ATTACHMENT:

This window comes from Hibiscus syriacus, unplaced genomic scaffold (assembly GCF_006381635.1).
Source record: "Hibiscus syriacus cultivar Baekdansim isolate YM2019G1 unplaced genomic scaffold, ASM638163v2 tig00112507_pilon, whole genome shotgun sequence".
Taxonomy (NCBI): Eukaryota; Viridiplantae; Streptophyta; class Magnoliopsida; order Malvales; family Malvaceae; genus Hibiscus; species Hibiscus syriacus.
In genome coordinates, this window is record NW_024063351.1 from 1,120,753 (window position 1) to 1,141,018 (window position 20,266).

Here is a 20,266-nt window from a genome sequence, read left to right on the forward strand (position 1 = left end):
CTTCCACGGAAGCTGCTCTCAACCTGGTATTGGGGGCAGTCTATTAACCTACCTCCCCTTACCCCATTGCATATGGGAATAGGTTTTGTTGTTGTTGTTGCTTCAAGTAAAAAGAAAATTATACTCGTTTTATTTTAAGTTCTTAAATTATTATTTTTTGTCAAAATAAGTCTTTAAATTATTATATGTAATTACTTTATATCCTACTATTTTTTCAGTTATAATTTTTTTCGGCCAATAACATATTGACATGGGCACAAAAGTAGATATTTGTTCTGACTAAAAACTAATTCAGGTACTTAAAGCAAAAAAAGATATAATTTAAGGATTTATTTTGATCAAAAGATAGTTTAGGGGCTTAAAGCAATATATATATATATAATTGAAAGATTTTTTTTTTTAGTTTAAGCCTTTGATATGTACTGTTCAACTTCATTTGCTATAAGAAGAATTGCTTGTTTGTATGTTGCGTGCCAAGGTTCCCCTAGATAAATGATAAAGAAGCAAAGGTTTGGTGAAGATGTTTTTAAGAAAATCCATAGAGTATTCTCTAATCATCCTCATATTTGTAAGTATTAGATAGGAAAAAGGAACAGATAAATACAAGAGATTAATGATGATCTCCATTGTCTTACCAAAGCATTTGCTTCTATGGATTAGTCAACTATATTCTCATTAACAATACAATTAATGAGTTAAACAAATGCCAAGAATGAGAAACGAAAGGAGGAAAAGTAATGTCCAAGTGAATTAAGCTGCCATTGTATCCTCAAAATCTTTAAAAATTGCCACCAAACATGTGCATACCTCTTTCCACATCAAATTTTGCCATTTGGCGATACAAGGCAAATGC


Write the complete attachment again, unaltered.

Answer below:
This window comes from Hibiscus syriacus, unplaced genomic scaffold (assembly GCF_006381635.1).
Source record: "Hibiscus syriacus cultivar Baekdansim isolate YM2019G1 unplaced genomic scaffold, ASM638163v2 tig00112507_pilon, whole genome shotgun sequence".
Taxonomy (NCBI): Eukaryota; Viridiplantae; Streptophyta; class Magnoliopsida; order Malvales; family Malvaceae; genus Hibiscus; species Hibiscus syriacus.
In genome coordinates, this window is record NW_024063351.1 from 1,120,753 (window position 1) to 1,141,018 (window position 20,266).

Here is a 20,266-nt window from a genome sequence, read left to right on the forward strand (position 1 = left end):
CTTCCACGGAAGCTGCTCTCAACCTGGTATTGGGGGCAGTCTATTAACCTACCTCCCCTTACCCCATTGCATATGGGAATAGGTTTTGTTGTTGTTGTTGCTTCAAGTAAAAAGAAAATTATACTCGTTTTATTTTAAGTTCTTAAATTATTATTTTTTGTCAAAATAAGTCTTTAAATTATTATATGTAATTACTTTATATCCTACTATTTTTTCAGTTATAATTTTTTTCGGCCAATAACATATTGACATGGGCACAAAAGTAGATATTTGTTCTGACTAAAAACTAATTCAGGTACTTAAAGCAAAAAAAGATATAATTTAAGGATTTATTTTGATCAAAAGATAGTTTAGGGGCTTAAAGCAATATATATATATATAATTGAAAGATTTTTTTTTTTAGTTTAAGCCTTTGATATGTACTGTTCAACTTCATTTGCTATAAGAAGAATTGCTTGTTTGTATGTTGCGTGCCAAGGTTCCCCTAGATAAATGATAAAGAAGCAAAGGTTTGGTGAAGATGTTTTTAAGAAAATCCATAGAGTATTCTCTAATCATCCTCATATTTGTAAGTATTAGATAGGAAAAAGGAACAGATAAATACAAGAGATTAATGATGATCTCCATTGTCTTACCAAAGCATTTGCTTCTATGGATTAGTCAACTATATTCTCATTAACAATACAATTAATGAGTTAAACAAATGCCAAGAATGAGAAACGAAAGGAGGAAAAGTAATGTCCAAGTGAATTAAGCTGCCATTGTATCCTCAAAATCTTTAAAAATTGCCACCAAACATGTGCATACCTCTTTCCACATCAAATTTTGCCATTTGGCGATACAAGGCAAATGC